The importance of comfort in commercial buildings can never be overemphasized. Comfortable building interiors improve the health and well-being of workers and also boost their mood and productivity.

In modern society, HVAC installation plays a big part in helping businesses and other commercial facilities to provide comfortable environments for their workers and other building users such as customers. HVAC systems achieve this by manipulating several aspects of indoor comfort, including temperature, humidity, and air quality.

If you are in the market for an HVAC system for your commercial establishment, you should know that not all HVAC systems are created equal. Multiple versions of HVAC equipment exist on the market, each having specific pros and cons that affect their suitability for use in certain applications.

Consider these factors when deciding which HVAC product is best for your commercial property.

Your Building Design 

Does the design of your commercial building include or omit HVAC ductwork?

Large commercial buildings usually have HVAC ducts to ensure uniform and efficient distribution of the conditioned air. As a result, they tend to lean towards central or ducted heating and cooling. Since the upfront cost of ductwork installation can be quite high, ducted HVAC systems may not make financial sense for smaller commercial buildings or facilities.

Indeed, small commercial spaces are often served by ductless heating and cooling systems such as packaged rooftop units and mini-splits.

Your HVAC Load

For any HVAC system to work well, it must match or slightly exceed a building's total heating and cooling load. An essential part of choosing the right commercial HVAC system is figuring out which size system will keep you comfortably cool or warm year-round.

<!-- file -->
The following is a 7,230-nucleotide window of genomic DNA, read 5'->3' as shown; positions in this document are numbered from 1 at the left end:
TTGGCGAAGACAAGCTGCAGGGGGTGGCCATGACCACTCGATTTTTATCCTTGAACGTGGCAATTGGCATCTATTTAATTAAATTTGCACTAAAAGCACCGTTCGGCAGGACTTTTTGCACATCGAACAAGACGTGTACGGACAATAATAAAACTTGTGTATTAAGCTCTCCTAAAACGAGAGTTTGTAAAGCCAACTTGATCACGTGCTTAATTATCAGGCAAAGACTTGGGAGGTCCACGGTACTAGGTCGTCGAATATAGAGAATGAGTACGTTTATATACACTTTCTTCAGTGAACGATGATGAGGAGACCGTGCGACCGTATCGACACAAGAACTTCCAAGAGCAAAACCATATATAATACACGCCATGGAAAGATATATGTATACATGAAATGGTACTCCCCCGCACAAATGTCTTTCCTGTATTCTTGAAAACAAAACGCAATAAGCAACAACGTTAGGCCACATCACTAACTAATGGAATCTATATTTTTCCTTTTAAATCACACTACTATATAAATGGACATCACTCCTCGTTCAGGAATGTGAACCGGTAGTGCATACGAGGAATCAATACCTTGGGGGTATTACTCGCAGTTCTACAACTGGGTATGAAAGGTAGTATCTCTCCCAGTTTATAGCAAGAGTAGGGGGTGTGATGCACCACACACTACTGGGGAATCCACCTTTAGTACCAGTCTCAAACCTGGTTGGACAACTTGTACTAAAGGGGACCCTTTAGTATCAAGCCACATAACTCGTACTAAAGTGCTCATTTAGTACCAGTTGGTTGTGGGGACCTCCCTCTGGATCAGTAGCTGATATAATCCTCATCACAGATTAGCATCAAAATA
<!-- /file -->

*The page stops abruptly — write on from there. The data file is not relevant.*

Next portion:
Your HVAC load will depend on several variables, including:

  • Your local climate – some regions are hotter or colder than others
  • The design of your commercial building – passive buildings require less additional heating and cooling than regular ones
  • The orientation of the building – buildings that face certain directions heat up or become cold faster than others
  • The number of people that will use the building – the more people inside a building, the more the heating and cooling demand
  • The intended use of the building – commercial activities like cooking in restaurant kitchens increase a building's overall HVAC load

The higher the HVAC demand of your commercial building, the bigger your HVAC system should be.

Remember that factors other than your commercial building design and heating/cooling load will affect your choice of an HVAC system. Get in touch with an HVAC contractor to further explore and understand your options.